How to keep your guinea pig cage clean


Sharing all of the tools you need to keep your guinea pig cage clean and keep it smelling fresh, tips on fleece bedding, and setting up a guinea pig cage.

Ok, I know, this is probably the most random post ever. BUT I know many of you have kiddos who want guinea pigs, or even have guinea pigs of your own since they seem to be a pretty popular pet right now. 

I mentioned before that we got two guinea pigs as an incentive for Liv to stay in her room at night. It totally worked and before we knew it, it was finally “guinea pig day.” The girls were PUMPED. i planned to get everything ready while they were at school, so when we picked them up, we could head straight to PetSmart.

The day we got the guinea pigs, I went and bought the biggest cage they had. (It was this one!) After researching a bit more, I learned that guinea pigs need a much bigger cage and that 7 square feet is the minimum requirement. They don’t sell cages this big in pet stores, so they I needed to clean it frequently, which was kind of a pain, but our children were sleeping through the night… the things you do for sleep, I tell ya.

Tips on keeping your guinea pig cage clean and smell-free, plus how to use fleece bedding and set up a guinea pig cage.

I didn’t mind purchasing said guinea pigs, or the fact that I’d be responsible for feeding and keeping two more creatures alive in our house, but the thing that did worry me was the potential smell. I DID NOT want our house to smell like a barn, especially since we have carpet upstairs. That was a hard no for me, so I researched as much as possible and found some awesome solutions I thought I’d share.

Tips on keeping your guinea pig cage clean and smell-free, plus how to use fleece bedding and set up a guinea pig cage.

How to keep your guinea pig cage clean and smelling fresh:

1) Get a large cage. This makes a HUGE difference, and they have more room to roam around, which is better for their health anyways. We noticed a huge difference in their behavior and happiness when we transferred them to their new house. I highly recommend the C&C cage from this website. You can customize them by color and size, depending on how many guineas you have. We got the two-story one, and the base is 2×4 grids. This goes along with the next crucial step:

2) Litter train them. Our guinea pigs are probably 98% litter trained. This is kind of gross, but they “go” where they eat. If you have a large litter tray/kitchen area you can remove, this makes it so much easier to keep clean. I ordered the kitchen from this site, and it goes under the second level so they feel protected while they’re eating. (Note: guinea pigs like to hide since they’re prey animals, so definitely have a few hidey huts for them. We have a wooden house, this giraffe from Amazon, this pineapple, and this little sleeping bag thing. I rotate them to change things up.)


3) Use fleece. The thought of using the fluffy cotton things all over the cage grossed me out, especially since it would feel wasteful to change it out as much as I would like. Fleece bedding is kind of the new thing. It feels good on their little paws, and they’re more likely to go in their litter area to do their business. I don’t have a sewing machine, so I used this tutorial to make their fleece bedding. We have four sets (you really only need two) and I switch out the fleece and anything cloth once a week. I put a disposable pad underneath the fleece, but nothing makes it through with the cloth pad “sewn” in between and they use their litter box most of the time anyway. The fleece stays remarkably clean!!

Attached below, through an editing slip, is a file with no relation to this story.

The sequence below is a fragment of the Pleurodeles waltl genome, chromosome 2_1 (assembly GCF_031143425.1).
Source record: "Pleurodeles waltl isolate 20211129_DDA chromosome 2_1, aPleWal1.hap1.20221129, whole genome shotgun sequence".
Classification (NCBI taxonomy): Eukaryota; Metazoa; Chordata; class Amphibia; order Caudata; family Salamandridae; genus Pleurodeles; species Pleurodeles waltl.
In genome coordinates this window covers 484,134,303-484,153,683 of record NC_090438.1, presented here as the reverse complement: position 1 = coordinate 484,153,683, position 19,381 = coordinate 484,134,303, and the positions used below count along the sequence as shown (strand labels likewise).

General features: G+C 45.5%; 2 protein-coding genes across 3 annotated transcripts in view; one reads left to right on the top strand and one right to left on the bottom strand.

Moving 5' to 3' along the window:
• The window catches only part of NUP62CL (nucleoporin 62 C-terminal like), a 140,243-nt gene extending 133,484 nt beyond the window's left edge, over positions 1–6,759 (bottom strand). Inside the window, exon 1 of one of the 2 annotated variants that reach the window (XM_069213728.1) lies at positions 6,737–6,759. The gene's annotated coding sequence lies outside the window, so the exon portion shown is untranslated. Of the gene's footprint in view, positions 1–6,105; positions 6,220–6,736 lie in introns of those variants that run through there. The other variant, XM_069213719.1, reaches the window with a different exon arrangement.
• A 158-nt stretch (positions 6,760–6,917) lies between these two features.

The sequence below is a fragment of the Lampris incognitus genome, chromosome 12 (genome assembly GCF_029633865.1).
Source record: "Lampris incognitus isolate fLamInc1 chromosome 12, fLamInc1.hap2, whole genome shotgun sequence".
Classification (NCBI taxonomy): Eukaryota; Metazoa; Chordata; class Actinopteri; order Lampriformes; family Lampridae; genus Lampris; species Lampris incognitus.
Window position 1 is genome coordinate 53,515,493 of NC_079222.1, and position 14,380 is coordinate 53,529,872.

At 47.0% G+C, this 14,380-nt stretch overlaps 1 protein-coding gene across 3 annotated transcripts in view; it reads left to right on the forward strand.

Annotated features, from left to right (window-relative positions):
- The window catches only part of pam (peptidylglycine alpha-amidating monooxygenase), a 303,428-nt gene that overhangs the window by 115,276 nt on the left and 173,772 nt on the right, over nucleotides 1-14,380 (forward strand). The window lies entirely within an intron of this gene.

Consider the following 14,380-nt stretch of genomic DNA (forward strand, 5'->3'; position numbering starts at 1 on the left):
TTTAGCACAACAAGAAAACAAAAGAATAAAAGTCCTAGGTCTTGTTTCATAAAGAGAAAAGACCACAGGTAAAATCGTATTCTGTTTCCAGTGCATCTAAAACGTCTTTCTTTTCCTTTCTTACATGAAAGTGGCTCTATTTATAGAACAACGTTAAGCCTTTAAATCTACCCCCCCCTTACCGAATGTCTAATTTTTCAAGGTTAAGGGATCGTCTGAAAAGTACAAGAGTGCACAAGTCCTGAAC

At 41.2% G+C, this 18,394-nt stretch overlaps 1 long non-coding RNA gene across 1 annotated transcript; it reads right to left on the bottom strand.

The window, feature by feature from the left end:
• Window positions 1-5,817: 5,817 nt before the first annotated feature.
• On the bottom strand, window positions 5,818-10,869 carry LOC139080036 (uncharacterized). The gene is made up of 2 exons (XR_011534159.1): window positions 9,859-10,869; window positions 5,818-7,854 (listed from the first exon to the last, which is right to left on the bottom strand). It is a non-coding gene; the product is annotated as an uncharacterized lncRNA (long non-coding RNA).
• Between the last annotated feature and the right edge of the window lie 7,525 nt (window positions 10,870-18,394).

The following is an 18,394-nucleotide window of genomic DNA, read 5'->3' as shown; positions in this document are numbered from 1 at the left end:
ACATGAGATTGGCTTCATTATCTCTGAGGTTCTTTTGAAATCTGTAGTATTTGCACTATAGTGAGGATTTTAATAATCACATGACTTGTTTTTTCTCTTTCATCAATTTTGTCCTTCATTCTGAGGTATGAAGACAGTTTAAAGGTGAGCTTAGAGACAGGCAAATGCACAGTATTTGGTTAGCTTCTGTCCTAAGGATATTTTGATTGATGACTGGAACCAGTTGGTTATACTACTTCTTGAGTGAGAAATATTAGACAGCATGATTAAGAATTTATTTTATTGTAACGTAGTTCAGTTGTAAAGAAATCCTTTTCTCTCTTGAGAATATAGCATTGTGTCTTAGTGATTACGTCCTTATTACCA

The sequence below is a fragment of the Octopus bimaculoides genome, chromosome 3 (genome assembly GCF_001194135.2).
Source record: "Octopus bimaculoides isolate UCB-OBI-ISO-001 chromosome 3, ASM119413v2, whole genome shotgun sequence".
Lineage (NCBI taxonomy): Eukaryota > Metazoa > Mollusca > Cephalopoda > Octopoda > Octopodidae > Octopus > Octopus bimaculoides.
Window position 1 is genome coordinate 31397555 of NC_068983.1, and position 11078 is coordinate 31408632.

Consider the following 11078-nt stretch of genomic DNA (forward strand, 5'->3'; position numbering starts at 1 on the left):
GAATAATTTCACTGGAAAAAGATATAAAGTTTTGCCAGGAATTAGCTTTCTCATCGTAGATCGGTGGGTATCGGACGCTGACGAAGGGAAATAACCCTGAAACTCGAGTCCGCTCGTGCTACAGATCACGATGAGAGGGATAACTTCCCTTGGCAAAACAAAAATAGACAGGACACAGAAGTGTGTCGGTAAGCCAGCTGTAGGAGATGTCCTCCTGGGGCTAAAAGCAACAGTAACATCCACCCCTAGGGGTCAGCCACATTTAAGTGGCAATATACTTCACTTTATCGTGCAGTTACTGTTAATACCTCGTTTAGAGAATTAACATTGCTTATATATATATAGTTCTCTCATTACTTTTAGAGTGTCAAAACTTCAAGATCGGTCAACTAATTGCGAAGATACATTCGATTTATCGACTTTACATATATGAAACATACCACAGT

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I also add an extra fleece pad under their wooden house, which I swap out every couple of days or so. 

4) Line everything with adult incontinence pads. These are less expensive than the doggie pee pads and do the same thing.

5) Here’s how I set everything up:

The disposable pad on the bottom with the fleece bedding on top. This is the perfect size to cover the bottom of the cage EXACTLY, and the remaining spot is covered by their litter box/kicthen. Rocks from the backyard go in the corners, just to make sure they can’t lift up the edges and hide underneath.

I line the litter box with a disposable pad and then put Care Fresh on top, and hay on top of that. This is also where I put their bowl of pellets and their fresh greens/veggies. Pretty much everything stays in the litter box! Every 2-3 days, I completely empty the litter box, spray it down with vinegar and water, and add a new disposable pad, fresh Care Fresh, and hay. (I also give them fresh hay and veggies/greens twice a day. They eat a lot!)

Tips on keeping your guinea pig cage clean and smell-free, plus how to use fleece bedding and set up a guinea pig cage.

That’s it! This has made it super easy to keep clean and smell-free. I just clean the litter box every 2-3 days and the entire thing once a week (which takes maybe 10 minutes).

The guineas have been a fun new addition to our family. We all love watching them eat and “popcorn” around – they do this cute little jump when they’re happy – and thankfully, they don’t smell like a barn.

Some great video resources:

How much cage space do guinea pigs really need

5 mistakes guinea pig owners make

How much food to feed guinea pigs

How to use fleece in your guinea pig cage

What’s the most random pet you’ve had in your family? When I was in elementary school, I had a white mouse named Bubba. 



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